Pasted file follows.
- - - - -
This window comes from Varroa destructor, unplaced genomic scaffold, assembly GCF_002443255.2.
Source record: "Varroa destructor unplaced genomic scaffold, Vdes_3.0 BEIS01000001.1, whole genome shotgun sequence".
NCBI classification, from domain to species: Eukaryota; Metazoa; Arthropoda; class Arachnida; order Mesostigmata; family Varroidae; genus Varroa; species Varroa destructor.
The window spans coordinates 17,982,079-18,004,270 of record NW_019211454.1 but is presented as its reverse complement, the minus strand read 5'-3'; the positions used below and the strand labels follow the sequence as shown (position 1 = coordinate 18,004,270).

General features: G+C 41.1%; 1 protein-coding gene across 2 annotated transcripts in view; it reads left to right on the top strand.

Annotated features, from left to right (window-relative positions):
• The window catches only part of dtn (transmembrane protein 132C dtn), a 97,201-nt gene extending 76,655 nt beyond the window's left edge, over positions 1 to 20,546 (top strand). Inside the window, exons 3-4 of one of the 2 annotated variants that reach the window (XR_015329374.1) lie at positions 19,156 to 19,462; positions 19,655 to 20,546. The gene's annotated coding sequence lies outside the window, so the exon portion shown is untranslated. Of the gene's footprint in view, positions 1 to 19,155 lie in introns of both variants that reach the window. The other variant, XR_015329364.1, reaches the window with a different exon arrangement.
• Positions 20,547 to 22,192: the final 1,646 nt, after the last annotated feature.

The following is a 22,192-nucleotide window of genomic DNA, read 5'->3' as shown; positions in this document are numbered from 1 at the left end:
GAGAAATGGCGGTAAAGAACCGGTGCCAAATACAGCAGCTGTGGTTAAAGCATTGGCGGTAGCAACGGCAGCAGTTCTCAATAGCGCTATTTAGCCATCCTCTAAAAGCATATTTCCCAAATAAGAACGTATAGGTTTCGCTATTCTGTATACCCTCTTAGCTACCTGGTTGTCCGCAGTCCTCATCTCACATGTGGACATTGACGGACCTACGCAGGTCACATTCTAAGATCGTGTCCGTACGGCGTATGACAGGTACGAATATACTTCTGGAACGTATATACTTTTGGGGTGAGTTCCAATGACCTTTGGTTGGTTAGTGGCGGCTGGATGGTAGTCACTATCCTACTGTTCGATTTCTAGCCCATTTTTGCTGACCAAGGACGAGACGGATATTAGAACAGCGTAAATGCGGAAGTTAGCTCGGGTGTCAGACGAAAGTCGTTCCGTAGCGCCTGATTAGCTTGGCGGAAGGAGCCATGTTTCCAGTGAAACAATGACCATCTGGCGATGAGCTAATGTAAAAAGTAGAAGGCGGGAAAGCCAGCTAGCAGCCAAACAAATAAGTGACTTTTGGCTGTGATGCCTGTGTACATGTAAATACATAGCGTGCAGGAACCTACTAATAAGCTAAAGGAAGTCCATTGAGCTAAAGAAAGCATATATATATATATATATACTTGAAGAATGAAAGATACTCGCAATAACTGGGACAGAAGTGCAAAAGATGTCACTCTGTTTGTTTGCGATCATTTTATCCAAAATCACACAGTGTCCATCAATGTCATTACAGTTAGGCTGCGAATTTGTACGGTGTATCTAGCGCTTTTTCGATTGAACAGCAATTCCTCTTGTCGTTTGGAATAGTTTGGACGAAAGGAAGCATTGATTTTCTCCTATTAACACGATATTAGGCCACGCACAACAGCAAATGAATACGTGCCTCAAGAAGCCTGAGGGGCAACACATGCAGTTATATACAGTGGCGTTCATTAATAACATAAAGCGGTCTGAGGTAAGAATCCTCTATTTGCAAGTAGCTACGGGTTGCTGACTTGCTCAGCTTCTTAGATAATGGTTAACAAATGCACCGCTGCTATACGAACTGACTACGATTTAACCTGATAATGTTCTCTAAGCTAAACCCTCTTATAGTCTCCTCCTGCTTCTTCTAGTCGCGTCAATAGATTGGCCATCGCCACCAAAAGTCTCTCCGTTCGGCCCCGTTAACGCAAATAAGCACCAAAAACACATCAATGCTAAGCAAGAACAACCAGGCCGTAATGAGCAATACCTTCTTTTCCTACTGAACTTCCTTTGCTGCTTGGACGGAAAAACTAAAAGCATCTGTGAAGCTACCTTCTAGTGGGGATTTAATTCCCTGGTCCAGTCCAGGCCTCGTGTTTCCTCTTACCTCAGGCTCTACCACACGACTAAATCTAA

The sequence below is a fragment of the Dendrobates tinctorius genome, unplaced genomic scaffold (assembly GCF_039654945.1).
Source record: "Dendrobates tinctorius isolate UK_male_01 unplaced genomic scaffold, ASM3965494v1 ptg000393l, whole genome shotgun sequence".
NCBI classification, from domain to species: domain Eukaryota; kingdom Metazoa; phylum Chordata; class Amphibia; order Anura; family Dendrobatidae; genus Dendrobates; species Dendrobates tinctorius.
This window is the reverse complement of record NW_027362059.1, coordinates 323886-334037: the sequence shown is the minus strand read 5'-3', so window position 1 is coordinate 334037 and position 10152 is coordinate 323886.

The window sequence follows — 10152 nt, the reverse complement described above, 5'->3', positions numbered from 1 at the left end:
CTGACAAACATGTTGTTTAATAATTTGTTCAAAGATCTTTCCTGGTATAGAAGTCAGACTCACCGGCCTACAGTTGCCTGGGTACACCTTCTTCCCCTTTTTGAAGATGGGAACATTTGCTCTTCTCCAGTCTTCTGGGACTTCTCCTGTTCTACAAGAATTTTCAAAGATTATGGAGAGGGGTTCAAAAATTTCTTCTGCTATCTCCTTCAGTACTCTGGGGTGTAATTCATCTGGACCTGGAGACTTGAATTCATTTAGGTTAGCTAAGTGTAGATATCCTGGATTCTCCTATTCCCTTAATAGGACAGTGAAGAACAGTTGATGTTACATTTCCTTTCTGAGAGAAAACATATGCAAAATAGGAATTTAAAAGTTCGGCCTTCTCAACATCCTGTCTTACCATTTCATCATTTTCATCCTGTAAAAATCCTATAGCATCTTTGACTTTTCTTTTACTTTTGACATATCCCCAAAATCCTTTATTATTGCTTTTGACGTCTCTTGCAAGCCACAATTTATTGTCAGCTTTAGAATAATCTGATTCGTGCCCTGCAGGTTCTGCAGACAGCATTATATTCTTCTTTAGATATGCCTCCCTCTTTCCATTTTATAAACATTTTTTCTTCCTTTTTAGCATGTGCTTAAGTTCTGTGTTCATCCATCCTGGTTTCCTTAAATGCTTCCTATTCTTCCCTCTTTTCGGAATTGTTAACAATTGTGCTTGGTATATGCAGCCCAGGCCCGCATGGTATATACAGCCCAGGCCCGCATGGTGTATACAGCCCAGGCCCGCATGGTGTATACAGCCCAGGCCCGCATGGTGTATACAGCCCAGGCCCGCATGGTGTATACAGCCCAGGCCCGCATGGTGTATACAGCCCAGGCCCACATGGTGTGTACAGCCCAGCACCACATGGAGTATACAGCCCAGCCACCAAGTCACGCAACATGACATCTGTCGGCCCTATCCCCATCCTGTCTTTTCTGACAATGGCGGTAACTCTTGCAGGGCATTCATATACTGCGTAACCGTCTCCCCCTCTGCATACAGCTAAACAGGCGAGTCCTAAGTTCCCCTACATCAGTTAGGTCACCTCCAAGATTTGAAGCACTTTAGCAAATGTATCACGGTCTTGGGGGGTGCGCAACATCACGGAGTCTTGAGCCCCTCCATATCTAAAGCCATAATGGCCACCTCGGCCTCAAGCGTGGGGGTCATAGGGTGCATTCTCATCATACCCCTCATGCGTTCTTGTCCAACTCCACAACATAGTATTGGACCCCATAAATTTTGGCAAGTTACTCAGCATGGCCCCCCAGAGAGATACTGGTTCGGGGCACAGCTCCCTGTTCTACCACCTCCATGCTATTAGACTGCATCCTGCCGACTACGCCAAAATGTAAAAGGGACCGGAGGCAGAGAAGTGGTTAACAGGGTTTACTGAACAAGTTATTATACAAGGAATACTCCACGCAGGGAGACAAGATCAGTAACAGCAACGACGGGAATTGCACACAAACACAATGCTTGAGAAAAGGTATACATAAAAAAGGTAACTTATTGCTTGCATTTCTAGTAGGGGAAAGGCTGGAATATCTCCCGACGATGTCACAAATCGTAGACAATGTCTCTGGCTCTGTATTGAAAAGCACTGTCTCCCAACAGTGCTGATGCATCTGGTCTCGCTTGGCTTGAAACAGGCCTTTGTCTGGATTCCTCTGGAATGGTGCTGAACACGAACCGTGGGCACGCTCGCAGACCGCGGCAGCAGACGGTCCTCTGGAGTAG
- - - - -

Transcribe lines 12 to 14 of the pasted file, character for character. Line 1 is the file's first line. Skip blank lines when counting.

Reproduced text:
Source record: "Dendrobates tinctorius isolate UK_male_01 unplaced genomic scaffold, ASM3965494v1 ptg000393l, whole genome shotgun sequence".
NCBI classification, from domain to species: domain Eukaryota; kingdom Metazoa; phylum Chordata; class Amphibia; order Anura; family Dendrobatidae; genus Dendrobates; species Dendrobates tinctorius.
This window is the reverse complement of record NW_027362059.1, coordinates 323886-334037: the sequence shown is the minus strand read 5'-3', so window position 1 is coordinate 334037 and position 10152 is coordinate 323886.